Having decided to walk back to the railway station, I turned to a small road by one of the canals. There was a small shop selling Senbei (a type of biscuits; some vendors label them as 'Senbei Cookies'). I decided to have a look, as it was time to buy something for my friends back in Tokyo.
As common for many small souvenir shops in Japan, there was nobody to be seen in the shop. I inquired if anybody is inside, and an old lady came in from the back door. "Please come in, have a look!", she said in Japanese. I responded, and she was happy that I could talk in Japanese (according to her, Yanagawa does not get so many foriegn tourists). After she found out that I am a student, I was treated more like a kid.
"Today is a hot day. Please have some tea!", she said, passing me some cold tea. Then she explained to me the types of senbei they make, and insisted that I try at least one of each type. "You are a student, you dont have to buy. Just eat some!".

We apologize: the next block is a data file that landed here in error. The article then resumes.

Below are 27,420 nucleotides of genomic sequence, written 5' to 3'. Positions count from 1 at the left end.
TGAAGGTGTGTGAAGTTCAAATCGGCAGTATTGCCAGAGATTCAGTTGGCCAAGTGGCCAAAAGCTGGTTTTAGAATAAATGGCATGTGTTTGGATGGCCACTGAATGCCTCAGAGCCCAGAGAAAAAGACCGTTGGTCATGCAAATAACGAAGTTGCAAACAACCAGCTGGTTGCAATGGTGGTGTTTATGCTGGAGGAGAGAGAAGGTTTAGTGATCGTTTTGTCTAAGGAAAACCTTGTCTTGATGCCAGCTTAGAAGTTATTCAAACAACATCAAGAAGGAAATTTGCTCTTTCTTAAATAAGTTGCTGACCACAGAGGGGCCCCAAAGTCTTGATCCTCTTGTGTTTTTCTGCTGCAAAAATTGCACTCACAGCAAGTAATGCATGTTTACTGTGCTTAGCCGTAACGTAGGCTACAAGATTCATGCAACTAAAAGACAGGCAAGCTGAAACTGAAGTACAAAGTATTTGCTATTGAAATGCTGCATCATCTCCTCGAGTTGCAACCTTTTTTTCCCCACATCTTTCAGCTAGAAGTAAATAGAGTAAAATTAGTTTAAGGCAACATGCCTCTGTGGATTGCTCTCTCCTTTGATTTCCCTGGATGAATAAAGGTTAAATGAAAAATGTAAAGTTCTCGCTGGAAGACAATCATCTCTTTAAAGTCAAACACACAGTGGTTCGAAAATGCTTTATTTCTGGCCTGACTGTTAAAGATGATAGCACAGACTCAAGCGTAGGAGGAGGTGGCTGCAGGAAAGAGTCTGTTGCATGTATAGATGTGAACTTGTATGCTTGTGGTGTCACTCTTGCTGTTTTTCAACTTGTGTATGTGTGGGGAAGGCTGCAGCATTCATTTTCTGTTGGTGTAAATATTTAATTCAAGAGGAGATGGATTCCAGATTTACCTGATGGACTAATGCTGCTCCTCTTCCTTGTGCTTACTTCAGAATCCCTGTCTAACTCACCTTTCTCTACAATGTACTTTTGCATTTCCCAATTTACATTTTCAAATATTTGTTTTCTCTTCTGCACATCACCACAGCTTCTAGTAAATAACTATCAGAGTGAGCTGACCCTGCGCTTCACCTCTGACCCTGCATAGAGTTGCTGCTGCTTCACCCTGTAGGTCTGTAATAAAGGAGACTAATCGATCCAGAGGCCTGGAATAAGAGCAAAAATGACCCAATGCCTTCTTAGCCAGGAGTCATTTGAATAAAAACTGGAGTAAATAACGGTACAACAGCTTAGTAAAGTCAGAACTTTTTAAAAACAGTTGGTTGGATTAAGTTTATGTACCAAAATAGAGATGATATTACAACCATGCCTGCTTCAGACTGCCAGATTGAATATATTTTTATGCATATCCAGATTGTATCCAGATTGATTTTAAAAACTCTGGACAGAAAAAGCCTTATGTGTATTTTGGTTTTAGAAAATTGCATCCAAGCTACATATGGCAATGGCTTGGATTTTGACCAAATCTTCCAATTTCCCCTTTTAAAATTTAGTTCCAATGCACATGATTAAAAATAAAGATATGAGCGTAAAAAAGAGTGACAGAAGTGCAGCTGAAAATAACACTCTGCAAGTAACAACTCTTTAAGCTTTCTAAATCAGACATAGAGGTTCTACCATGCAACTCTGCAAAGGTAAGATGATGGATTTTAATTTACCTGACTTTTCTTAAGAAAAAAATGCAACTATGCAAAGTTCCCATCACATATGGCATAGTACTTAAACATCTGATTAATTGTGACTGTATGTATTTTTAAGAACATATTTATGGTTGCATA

Suddenly, she remembered something. "You should try an oven-fresh one too. Please come in!"she said, and I entered the small bakery behind the shop.
After having a couple of senbei, I took a few photos showing how they are made.
Pouring the mixture into a mould. There are moulds with different shapes, so several types of senbei can be made at the same time.
After rotating one round, the cookies are ready for branding (which is done manually).
This type of senbei are pressed to give them a curved shape.
One of the finished cookies. This bears the symbol of Yanagawa, a boat cruising along a canal lined by willows.
We had a nice chat, which they combined with a short break, before coming out. They said they close shop and go on a short tour in some other country, every year. I sure did buy some senbei (which were much cheaper than in the shops near the station), but still received some for free. "These are for you, we know that you are buying those for the friends!"
The senbei were good. The experience, better. :o)